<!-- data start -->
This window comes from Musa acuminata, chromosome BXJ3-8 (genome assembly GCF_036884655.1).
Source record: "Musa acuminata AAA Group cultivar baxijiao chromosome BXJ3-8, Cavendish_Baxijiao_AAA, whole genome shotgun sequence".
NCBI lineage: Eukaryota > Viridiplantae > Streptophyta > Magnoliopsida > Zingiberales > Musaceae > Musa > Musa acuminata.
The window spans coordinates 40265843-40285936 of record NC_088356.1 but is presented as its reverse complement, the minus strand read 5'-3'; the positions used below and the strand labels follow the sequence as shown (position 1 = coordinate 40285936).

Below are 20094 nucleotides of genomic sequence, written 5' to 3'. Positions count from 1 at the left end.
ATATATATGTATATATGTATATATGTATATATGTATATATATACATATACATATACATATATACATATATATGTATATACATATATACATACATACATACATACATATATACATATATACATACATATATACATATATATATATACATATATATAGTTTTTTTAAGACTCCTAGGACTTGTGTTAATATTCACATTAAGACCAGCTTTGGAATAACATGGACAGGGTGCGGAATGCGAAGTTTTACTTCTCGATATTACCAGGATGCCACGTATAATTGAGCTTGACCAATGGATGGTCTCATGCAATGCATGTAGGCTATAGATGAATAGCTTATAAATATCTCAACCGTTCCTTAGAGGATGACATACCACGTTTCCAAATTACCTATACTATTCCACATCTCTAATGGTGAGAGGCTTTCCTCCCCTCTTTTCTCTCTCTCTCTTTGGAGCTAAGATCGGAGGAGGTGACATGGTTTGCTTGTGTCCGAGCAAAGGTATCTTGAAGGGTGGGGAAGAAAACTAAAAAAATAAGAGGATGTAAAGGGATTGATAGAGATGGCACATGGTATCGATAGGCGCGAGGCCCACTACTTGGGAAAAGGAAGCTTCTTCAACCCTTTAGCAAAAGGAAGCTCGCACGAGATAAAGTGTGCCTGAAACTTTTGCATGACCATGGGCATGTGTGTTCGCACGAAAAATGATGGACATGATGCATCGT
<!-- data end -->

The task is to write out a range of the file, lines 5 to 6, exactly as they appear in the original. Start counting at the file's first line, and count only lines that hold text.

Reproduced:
Below are 20094 nucleotides of genomic sequence, written 5' to 3'. Positions count from 1 at the left end.
ATATATATGTATATATGTATATATGTATATATGTATATATATACATATACATATACATATATACATATATATGTATATACATATATACATACATACATACATACATATATACATATATACATACATATATACATATATATATATACATATATATAGTTTTTTTAAGACTCCTAGGACTTGTGTTAATATTCACATTAAGACCAGCTTTGGAATAACATGGACAGGGTGCGGAATGCGAAGTTTTACTTCTCGATATTACCAGGATGCCACGTATAATTGAGCTTGACCAATGGATGGTCTCATGCAATGCATGTAGGCTATAGATGAATAGCTTATAAATATCTCAACCGTTCCTTAGAGGATGACATACCACGTTTCCAAATTACCTATACTATTCCACATCTCTAATGGTGAGAGGCTTTCCTCCCCTCTTTTCTCTCTCTCTCTTTGGAGCTAAGATCGGAGGAGGTGACATGGTTTGCTTGTGTCCGAGCAAAGGTATCTTGAAGGGTGGGGAAGAAAACTAAAAAAATAAGAGGATGTAAAGGGATTGATAGAGATGGCACATGGTATCGATAGGCGCGAGGCCCACTACTTGGGAAAAGGAAGCTTCTTCAACCCTTTAGCAAAAGGAAGCTCGCACGAGATAAAGTGTGCCTGAAACTTTTGCATGACCATGGGCATGTGTGTTCGCACGAAAAATGATGGACATGATGCATCGT